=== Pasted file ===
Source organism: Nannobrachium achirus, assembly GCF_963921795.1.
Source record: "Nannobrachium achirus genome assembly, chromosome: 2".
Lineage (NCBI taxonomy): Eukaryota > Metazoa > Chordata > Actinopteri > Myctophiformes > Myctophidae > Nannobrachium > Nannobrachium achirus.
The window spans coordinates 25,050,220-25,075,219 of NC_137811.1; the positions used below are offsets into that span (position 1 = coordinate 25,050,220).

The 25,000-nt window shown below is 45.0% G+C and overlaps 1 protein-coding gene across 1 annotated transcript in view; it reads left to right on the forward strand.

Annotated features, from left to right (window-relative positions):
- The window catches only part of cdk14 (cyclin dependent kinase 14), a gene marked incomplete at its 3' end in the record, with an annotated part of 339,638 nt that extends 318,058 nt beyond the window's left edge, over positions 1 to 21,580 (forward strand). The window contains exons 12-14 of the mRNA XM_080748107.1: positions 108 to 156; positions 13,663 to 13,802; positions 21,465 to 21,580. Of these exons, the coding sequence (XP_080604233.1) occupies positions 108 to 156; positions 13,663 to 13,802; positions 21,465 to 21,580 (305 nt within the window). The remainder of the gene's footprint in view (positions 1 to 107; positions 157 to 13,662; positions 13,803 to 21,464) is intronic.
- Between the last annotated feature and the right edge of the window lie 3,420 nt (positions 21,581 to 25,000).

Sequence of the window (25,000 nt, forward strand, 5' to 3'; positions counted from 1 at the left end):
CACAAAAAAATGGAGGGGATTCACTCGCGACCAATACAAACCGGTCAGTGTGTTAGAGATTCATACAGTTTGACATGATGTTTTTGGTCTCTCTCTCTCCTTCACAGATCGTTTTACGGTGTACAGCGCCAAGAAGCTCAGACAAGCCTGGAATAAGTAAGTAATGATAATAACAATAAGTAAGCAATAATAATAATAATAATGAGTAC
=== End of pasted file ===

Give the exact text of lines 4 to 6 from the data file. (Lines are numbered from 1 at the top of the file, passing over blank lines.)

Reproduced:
The window spans coordinates 25,050,220-25,075,219 of NC_137811.1; the positions used below are offsets into that span (position 1 = coordinate 25,050,220).

The 25,000-nt window shown below is 45.0% G+C and overlaps 1 protein-coding gene across 1 annotated transcript in view; it reads left to right on the forward strand.

Annotated features, from left to right (window-relative positions):